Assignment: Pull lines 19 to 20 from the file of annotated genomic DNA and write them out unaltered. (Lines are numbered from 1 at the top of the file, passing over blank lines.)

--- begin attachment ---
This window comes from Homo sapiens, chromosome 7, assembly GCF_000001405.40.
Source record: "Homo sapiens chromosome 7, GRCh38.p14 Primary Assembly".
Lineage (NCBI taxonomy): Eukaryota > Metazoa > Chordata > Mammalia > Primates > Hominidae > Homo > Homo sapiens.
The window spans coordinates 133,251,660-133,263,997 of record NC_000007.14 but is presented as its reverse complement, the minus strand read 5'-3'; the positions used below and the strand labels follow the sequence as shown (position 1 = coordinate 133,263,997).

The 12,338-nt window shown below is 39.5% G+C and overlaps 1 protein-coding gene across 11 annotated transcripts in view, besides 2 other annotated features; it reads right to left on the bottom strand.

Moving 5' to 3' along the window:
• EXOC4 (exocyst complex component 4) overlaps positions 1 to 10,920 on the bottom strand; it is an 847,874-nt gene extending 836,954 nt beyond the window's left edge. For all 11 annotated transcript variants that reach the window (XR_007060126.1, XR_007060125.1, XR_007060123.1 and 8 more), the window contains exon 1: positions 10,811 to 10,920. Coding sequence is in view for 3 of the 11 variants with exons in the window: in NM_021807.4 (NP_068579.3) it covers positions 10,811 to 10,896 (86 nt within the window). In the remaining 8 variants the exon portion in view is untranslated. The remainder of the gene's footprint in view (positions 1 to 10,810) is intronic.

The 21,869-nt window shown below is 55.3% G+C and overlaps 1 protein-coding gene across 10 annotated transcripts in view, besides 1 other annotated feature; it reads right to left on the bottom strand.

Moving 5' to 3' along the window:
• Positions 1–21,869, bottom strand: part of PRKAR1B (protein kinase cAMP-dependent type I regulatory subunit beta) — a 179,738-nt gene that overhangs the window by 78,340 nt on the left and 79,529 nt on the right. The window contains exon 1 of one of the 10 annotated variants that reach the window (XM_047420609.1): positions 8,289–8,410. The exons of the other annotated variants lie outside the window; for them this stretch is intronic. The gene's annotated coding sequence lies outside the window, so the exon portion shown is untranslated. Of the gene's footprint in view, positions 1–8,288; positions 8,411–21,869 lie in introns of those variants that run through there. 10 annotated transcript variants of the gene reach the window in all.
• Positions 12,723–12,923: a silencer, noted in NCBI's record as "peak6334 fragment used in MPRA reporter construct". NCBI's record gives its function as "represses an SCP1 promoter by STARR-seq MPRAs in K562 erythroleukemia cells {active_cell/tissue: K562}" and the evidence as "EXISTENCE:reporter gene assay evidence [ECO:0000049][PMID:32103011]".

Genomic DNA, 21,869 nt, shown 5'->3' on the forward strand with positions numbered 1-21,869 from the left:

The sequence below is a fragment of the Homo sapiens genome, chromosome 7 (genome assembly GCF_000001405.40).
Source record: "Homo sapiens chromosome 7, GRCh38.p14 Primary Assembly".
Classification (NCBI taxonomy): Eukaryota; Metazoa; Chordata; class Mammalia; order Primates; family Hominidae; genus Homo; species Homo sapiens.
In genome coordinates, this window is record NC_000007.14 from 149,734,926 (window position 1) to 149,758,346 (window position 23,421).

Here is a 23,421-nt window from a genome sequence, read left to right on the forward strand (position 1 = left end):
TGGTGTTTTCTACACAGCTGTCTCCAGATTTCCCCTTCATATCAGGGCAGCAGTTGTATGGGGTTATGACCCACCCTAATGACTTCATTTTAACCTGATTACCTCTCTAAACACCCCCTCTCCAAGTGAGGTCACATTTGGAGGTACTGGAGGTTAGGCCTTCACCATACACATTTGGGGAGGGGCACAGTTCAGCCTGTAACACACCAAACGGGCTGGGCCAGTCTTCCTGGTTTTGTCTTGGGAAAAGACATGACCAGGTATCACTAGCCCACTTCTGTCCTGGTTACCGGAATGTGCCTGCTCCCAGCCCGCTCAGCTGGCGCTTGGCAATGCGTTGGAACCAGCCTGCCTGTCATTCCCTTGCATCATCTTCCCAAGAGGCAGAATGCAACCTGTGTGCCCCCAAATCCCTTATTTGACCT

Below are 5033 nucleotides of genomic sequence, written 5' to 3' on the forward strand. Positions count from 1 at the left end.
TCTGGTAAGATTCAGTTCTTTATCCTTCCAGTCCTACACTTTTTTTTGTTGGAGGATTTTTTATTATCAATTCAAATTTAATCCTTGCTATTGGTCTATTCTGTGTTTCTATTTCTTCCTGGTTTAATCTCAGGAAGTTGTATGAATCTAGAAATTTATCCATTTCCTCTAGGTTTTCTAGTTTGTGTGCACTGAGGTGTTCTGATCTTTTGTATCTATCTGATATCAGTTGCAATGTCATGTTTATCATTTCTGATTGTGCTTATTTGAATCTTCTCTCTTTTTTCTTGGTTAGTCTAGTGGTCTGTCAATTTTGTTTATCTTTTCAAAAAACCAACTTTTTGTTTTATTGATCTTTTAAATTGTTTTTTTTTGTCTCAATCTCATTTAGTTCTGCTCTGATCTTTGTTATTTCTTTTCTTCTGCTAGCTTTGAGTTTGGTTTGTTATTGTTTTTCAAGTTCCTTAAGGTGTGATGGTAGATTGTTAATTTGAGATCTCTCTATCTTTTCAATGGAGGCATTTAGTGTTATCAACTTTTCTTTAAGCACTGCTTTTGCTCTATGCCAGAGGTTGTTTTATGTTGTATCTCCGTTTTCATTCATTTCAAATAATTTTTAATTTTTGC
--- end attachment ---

Below are 5033 nucleotides of genomic sequence, written 5' to 3' on the forward strand. Positions count from 1 at the left end.
TCTGGTAAGATTCAGTTCTTTATCCTTCCAGTCCTACACTTTTTTTTGTTGGAGGATTTTTTATTATCAATTCAAATTTAATCCTTGCTATTGGTCTATTCTGTGTTTCTATTTCTTCCTGGTTTAATCTCAGGAAGTTGTATGAATCTAGAAATTTATCCATTTCCTCTAGGTTTTCTAGTTTGTGTGCACTGAGGTGTTCTGATCTTTTGTATCTATCTGATATCAGTTGCAATGTCATGTTTATCATTTCTGATTGTGCTTATTTGAATCTTCTCTCTTTTTTCTTGGTTAGTCTAGTGGTCTGTCAATTTTGTTTATCTTTTCAAAAAACCAACTTTTTGTTTTATTGATCTTTTAAATTGTTTTTTTTTGTCTCAATCTCATTTAGTTCTGCTCTGATCTTTGTTATTTCTTTTCTTCTGCTAGCTTTGAGTTTGGTTTGTTATTGTTTTTCAAGTTCCTTAAGGTGTGATGGTAGATTGTTAATTTGAGATCTCTCTATCTTTTCAATGGAGGCATTTAGTGTTATCAACTTTTCTTTAAGCACTGCTTTTGCTCTATGCCAGAGGTTGTTTTATGTTGTATCTCCGTTTTCATTCATTTCAAATAATTTTTAATTTTTGC